[1] – In any year where this wasn’t being released, it would have a decent chance of being the biggest box-office draw of 2015.

[2] – Note this scene from Goldeneye. Sean Bean doesn’t say, “For Britain, James”, but “For England“.

[3] – Bear in mind, this pushback is just for the casting of cishetero males. Where does that leave black actors who are women/trans/queer?

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“Two Weeks Notice” is Shane Thomas’s bi-monthly column encompassing Pop culture to sport, and back again“ Shortlisted for EI Arts, Culture and Entertainment commentator of the year

Shane can be found on Twitter, both at @TGEISH and @tokenbg (and yes, the handle does mean what you think it means).

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6 thoughts on “What Makes the Quintessential Englishman?

  1. The talk of Idris Elba being the new James Bond, has been on my mind for a while as well. Honestly at first, I was turned off by the idea for why straggle off so far from who the original James Bond is? But then I realized there is no single look James Bond has. James Bond has had quite a different array of looks over the years from the actors who portrayed him. Even their nationalities have been different, as when you stated only two of them have been English. And the whole point of James Bond is him being the prototype of a dazzling, daring English man isn’t it? Once I realized this, I thought why couldn’t Idris be James Bond? In my mind he is no different from Daniel Craig or Sean Connery in his skills. He can surely do the part justice, so what is the problem? The color of his skin plays a huge part. For to have someone like Idris play James Bond would definitely attach a new connotation to what is means to be English. For to be english, one still thinks of a white man. But in a country that has one of the most diverse cities in the world, that shouldn’t be write. The world is a very globalized place and to be British should not always equate to being white. Diversifying James Bond’s character would broaden the definition of being English and that would be very beneficial for our society.

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  2. Having come from a family of immigrants this isn’t that hard to understand, the most defining visual aspect of the English or even Europeans for that matter is the color of their skin, which is why even if you are born here but have a different skin color you will never be truly English or “native” as they like to call it.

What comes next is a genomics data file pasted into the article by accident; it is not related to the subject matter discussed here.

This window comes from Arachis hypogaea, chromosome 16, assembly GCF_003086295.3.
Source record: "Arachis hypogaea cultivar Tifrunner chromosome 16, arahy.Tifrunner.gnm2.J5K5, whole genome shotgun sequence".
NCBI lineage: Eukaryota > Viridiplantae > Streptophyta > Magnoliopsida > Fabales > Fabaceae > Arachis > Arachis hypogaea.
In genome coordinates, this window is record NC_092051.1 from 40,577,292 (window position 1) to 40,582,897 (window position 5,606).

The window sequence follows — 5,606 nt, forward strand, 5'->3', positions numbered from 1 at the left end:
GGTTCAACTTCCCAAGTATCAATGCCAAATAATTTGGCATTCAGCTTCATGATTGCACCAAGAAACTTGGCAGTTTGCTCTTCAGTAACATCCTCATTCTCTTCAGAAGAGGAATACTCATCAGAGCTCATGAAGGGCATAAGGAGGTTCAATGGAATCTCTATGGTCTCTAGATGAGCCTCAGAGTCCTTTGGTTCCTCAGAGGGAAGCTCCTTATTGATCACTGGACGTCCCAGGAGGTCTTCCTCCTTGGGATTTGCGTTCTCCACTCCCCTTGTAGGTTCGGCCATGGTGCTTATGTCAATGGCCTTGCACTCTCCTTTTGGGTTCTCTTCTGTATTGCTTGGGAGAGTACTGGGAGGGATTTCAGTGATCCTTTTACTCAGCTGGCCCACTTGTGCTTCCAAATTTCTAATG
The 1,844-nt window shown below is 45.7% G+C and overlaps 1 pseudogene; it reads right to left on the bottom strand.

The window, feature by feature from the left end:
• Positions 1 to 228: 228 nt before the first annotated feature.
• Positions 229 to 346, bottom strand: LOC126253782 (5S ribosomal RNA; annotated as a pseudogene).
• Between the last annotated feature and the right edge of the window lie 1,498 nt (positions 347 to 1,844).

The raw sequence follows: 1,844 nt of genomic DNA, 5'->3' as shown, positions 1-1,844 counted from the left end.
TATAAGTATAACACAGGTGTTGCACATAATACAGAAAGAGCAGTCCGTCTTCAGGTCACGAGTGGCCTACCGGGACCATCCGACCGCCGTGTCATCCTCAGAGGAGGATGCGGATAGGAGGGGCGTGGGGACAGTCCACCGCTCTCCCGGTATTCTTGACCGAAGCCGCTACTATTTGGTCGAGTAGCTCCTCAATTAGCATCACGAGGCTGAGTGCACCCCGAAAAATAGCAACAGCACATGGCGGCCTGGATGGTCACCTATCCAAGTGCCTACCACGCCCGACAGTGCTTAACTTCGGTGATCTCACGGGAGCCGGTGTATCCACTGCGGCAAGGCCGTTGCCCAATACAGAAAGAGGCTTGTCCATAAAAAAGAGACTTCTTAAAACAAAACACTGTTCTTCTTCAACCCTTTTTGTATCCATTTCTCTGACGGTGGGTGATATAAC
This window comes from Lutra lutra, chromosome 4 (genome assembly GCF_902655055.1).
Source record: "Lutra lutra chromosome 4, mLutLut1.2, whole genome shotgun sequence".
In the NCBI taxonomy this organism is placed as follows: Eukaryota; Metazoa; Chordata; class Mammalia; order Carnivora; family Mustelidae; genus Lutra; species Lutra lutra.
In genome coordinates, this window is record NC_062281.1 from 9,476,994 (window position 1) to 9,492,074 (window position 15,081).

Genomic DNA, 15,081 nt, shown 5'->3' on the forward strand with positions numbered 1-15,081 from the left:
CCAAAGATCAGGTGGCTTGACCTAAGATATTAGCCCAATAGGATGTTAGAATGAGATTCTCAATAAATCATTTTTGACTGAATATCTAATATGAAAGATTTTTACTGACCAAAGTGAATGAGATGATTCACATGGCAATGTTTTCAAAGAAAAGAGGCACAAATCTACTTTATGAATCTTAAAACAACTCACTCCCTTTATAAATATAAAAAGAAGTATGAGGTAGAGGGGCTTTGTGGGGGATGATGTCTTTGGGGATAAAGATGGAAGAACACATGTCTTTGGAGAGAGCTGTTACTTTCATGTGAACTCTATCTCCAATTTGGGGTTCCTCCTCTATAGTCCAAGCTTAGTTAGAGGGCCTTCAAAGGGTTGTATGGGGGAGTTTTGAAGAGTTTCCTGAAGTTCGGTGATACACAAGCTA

My parents come from Chile but i was born in Jordan, i like the country but i never felt like i was Jordanian, i didnt look like the majority and I doubt that many people considered me to be Jordanian. People were polite but there was never any doubt that i wasn’t a true Arab.
    I believe that this is just what people are like, especially in the “old world” where ethnic groups are embedded into a national identity. South America and North America in theory should be different due to the decimation for the native population, although the realities of colonialism ensure a different reality and still in places like Argentina to be Argentinian is to be white for a lot of people.

    I dont think you can blame people for having a national identity linked to an ethnic group, The idea of a “melting pot” only comes from the US and was never true to the idea to begin with. It seems like most of the world are very tribalistic when it comes to ethnicity.

    As long as immigrants and people of different races are treated with respect i couldn’t care less if the English define themselves as being white. (Being from Chile i’m tanned and so often get passed of as being Italian or Spanish therefore i don’t face any issues in the U.K which shows that there is a definite hierarchy in color)

    It’s an irony that the nationalists who want England to stay white advocated the destabilization of the Middle East and arguably parts of the North and eastern regions of Africa and don’t seem to understand the consequences of their actions, my mother’s neighbor always used to say “I didn’t come here for the weather and food”

    As for james bond. If he is supposed to represent modern imperialism then why would he be black? It would be like a Comanche auditioning for the role in Christopher Columbus in a local play.

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    1. “As for james bond. If he is supposed to represent modern imperialism then why would he be black? It would be like a Comanche auditioning for the role in Christopher Columbus in a local play.”
      Imperialism was never shy to recruit people who actually belong to marginalised groups. This is the world where the first black president of the United States happily kills brown people with drones.
      People who belong to marginalised groups aren’t magically endowed with “dominant ideology repellent” which gives them instant insight into their position within the global kyriarchy.
      Though I DO think that a black character might actually bring up some interesting discourses on this.

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    2. I’ll address this in the following way:

      Your words: The most defining visual aspect of the English or even Europeans for that matter is the color of their skin, which is why even if you are born here but have a different skin color you will never be truly English or “native” as they like to call it.